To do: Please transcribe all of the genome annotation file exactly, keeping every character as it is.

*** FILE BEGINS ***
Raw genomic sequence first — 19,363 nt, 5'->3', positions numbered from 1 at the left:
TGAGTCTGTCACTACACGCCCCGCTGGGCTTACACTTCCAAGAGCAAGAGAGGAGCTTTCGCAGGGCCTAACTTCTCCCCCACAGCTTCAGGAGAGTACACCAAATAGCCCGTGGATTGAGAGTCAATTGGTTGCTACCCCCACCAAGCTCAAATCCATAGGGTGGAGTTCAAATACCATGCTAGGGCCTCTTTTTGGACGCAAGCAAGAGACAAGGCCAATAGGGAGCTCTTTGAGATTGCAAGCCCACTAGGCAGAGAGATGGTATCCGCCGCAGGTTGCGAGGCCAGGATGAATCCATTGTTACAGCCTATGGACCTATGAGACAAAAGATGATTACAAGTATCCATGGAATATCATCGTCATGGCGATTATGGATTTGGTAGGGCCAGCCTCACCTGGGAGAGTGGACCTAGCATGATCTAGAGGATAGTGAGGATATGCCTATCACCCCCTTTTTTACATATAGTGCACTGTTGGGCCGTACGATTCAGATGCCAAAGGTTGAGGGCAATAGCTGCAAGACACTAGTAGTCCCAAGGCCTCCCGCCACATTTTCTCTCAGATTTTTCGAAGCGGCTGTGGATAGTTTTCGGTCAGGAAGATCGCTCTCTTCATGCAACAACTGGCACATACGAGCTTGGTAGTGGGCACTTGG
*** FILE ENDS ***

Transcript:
Raw genomic sequence first — 19,363 nt, 5'->3', positions numbered from 1 at the left:
TGAGTCTGTCACTACACGCCCCGCTGGGCTTACACTTCCAAGAGCAAGAGAGGAGCTTTCGCAGGGCCTAACTTCTCCCCCACAGCTTCAGGAGAGTACACCAAATAGCCCGTGGATTGAGAGTCAATTGGTTGCTACCCCCACCAAGCTCAAATCCATAGGGTGGAGTTCAAATACCATGCTAGGGCCTCTTTTTGGACGCAAGCAAGAGACAAGGCCAATAGGGAGCTCTTTGAGATTGCAAGCCCACTAGGCAGAGAGATGGTATCCGCCGCAGGTTGCGAGGCCAGGATGAATCCATTGTTACAGCCTATGGACCTATGAGACAAAAGATGATTACAAGTATCCATGGAATATCATCGTCATGGCGATTATGGATTTGGTAGGGCCAGCCTCACCTGGGAGAGTGGACCTAGCATGATCTAGAGGATAGTGAGGATATGCCTATCACCCCCTTTTTTACATATAGTGCACTGTTGGGCCGTACGATTCAGATGCCAAAGGTTGAGGGCAATAGCTGCAAGACACTAGTAGTCCCAAGGCCTCCCGCCACATTTTCTCTCAGATTTTTCGAAGCGGCTGTGGATAGTTTTCGGTCAGGAAGATCGCTCTCTTCATGCAACAACTGGCACATACGAGCTTGGTAGTGGGCACTTGG